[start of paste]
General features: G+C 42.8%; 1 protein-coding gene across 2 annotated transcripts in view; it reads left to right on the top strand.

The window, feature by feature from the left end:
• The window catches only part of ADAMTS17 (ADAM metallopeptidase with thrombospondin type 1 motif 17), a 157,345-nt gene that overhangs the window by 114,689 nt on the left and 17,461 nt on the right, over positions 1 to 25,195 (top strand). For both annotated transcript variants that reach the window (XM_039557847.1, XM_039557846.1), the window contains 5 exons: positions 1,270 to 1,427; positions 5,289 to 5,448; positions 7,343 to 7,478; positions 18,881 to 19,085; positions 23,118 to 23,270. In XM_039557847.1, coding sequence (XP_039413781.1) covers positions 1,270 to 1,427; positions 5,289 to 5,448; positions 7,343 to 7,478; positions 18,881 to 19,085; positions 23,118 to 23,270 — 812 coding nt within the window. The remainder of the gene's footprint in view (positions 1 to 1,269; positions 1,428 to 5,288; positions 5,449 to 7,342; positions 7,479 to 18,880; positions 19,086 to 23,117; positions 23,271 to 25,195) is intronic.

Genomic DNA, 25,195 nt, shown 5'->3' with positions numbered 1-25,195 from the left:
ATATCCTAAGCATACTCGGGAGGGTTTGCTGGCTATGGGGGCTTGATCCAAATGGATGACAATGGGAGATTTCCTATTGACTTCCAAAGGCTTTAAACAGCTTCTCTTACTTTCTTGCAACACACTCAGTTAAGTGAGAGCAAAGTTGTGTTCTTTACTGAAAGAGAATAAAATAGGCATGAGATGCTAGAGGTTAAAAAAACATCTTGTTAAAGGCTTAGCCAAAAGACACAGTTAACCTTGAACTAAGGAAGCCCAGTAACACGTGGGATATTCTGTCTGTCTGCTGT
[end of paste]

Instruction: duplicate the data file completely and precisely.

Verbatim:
General features: G+C 42.8%; 1 protein-coding gene across 2 annotated transcripts in view; it reads left to right on the top strand.

The window, feature by feature from the left end:
• The window catches only part of ADAMTS17 (ADAM metallopeptidase with thrombospondin type 1 motif 17), a 157,345-nt gene that overhangs the window by 114,689 nt on the left and 17,461 nt on the right, over positions 1 to 25,195 (top strand). For both annotated transcript variants that reach the window (XM_039557847.1, XM_039557846.1), the window contains 5 exons: positions 1,270 to 1,427; positions 5,289 to 5,448; positions 7,343 to 7,478; positions 18,881 to 19,085; positions 23,118 to 23,270. In XM_039557847.1, coding sequence (XP_039413781.1) covers positions 1,270 to 1,427; positions 5,289 to 5,448; positions 7,343 to 7,478; positions 18,881 to 19,085; positions 23,118 to 23,270 — 812 coding nt within the window. The remainder of the gene's footprint in view (positions 1 to 1,269; positions 1,428 to 5,288; positions 5,449 to 7,342; positions 7,479 to 18,880; positions 19,086 to 23,117; positions 23,271 to 25,195) is intronic.

Genomic DNA, 25,195 nt, shown 5'->3' with positions numbered 1-25,195 from the left:
ATATCCTAAGCATACTCGGGAGGGTTTGCTGGCTATGGGGGCTTGATCCAAATGGATGACAATGGGAGATTTCCTATTGACTTCCAAAGGCTTTAAACAGCTTCTCTTACTTTCTTGCAACACACTCAGTTAAGTGAGAGCAAAGTTGTGTTCTTTACTGAAAGAGAATAAAATAGGCATGAGATGCTAGAGGTTAAAAAAACATCTTGTTAAAGGCTTAGCCAAAAGACACAGTTAACCTTGAACTAAGGAAGCCCAGTAACACGTGGGATATTCTGTCTGTCTGCTGT